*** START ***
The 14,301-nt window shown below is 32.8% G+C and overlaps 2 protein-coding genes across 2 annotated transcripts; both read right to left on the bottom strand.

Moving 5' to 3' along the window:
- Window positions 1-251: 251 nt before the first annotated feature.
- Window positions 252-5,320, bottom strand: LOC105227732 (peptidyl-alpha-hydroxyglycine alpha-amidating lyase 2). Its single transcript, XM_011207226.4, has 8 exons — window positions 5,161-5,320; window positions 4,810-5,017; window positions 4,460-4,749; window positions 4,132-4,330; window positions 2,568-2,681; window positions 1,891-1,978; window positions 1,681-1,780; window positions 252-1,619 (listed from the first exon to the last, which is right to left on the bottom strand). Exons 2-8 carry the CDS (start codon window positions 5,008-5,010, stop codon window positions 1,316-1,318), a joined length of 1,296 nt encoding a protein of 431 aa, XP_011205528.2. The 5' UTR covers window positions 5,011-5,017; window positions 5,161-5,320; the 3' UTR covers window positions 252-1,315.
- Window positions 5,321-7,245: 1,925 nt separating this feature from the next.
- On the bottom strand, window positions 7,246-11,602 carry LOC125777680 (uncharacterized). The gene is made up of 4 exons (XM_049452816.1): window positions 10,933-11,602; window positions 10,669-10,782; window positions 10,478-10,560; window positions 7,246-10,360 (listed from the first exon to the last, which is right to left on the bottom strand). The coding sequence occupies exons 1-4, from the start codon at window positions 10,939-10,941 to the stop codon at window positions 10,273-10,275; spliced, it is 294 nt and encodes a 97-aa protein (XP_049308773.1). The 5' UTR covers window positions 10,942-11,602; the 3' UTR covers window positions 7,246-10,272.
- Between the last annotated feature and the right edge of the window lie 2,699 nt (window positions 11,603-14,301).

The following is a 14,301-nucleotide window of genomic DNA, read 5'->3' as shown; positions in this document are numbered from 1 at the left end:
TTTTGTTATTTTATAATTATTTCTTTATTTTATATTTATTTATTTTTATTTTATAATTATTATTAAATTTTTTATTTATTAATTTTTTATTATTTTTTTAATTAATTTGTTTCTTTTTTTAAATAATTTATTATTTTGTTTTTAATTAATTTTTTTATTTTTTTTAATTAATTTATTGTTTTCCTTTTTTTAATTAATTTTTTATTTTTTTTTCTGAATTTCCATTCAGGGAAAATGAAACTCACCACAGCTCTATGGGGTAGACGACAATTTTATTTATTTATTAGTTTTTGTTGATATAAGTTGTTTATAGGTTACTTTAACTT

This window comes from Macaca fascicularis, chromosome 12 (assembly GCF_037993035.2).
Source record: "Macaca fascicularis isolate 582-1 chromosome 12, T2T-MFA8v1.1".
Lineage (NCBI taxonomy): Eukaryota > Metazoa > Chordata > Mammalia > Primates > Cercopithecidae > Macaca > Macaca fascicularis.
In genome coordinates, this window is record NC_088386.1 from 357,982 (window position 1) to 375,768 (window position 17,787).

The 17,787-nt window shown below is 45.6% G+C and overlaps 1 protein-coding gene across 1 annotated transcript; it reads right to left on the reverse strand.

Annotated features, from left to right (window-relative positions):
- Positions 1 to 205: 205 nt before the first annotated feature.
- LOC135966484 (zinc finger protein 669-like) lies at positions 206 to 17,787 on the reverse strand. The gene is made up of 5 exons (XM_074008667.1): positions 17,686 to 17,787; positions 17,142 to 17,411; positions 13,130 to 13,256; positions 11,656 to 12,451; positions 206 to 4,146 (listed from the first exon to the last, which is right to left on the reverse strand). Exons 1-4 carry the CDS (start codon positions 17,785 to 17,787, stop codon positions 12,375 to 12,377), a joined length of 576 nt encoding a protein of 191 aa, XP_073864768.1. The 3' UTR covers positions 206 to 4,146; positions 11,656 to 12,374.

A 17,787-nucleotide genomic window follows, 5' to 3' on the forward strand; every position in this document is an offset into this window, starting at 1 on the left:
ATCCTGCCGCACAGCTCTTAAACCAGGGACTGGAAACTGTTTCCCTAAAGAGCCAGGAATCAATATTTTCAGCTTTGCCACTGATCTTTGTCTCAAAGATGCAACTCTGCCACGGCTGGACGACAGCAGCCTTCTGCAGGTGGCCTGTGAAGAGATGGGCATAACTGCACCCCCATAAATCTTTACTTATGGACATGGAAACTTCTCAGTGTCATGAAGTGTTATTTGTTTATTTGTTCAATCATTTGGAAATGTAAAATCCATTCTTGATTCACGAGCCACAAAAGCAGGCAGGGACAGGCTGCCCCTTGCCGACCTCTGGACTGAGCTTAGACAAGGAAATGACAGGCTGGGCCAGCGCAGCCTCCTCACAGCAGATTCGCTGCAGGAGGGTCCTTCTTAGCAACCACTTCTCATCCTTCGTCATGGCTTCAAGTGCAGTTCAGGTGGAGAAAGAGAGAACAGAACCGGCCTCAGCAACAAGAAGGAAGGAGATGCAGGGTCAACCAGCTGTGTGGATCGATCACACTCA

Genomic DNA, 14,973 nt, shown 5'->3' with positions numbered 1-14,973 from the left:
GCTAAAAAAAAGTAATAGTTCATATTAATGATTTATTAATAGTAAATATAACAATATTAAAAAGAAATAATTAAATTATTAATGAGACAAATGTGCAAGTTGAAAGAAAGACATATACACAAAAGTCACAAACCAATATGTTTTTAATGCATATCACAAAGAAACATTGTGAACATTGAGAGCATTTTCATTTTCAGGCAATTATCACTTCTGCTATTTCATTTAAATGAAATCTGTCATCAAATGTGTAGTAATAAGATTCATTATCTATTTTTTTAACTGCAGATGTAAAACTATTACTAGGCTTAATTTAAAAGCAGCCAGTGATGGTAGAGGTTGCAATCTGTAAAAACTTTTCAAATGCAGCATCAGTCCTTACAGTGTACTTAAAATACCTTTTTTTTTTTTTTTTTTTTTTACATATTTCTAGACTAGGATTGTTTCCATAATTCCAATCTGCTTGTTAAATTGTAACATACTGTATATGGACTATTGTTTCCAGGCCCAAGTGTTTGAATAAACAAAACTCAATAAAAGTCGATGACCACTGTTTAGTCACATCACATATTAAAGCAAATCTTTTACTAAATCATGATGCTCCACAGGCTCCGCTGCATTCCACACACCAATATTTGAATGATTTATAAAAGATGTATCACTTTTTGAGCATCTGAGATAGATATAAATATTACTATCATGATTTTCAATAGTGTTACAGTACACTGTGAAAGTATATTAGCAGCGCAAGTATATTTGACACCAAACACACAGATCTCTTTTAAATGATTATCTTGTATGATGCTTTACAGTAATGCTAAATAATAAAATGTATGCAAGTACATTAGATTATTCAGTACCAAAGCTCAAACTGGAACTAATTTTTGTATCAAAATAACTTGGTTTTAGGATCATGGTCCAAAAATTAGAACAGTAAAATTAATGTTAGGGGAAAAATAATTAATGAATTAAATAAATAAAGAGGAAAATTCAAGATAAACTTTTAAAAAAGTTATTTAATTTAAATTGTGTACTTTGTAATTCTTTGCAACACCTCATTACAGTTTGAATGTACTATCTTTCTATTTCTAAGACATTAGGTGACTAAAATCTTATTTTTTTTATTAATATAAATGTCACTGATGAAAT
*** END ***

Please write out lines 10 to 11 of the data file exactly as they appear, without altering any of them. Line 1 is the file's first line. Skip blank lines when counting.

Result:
This window comes from Macaca fascicularis, chromosome 12 (assembly GCF_037993035.2).
Source record: "Macaca fascicularis isolate 582-1 chromosome 12, T2T-MFA8v1.1".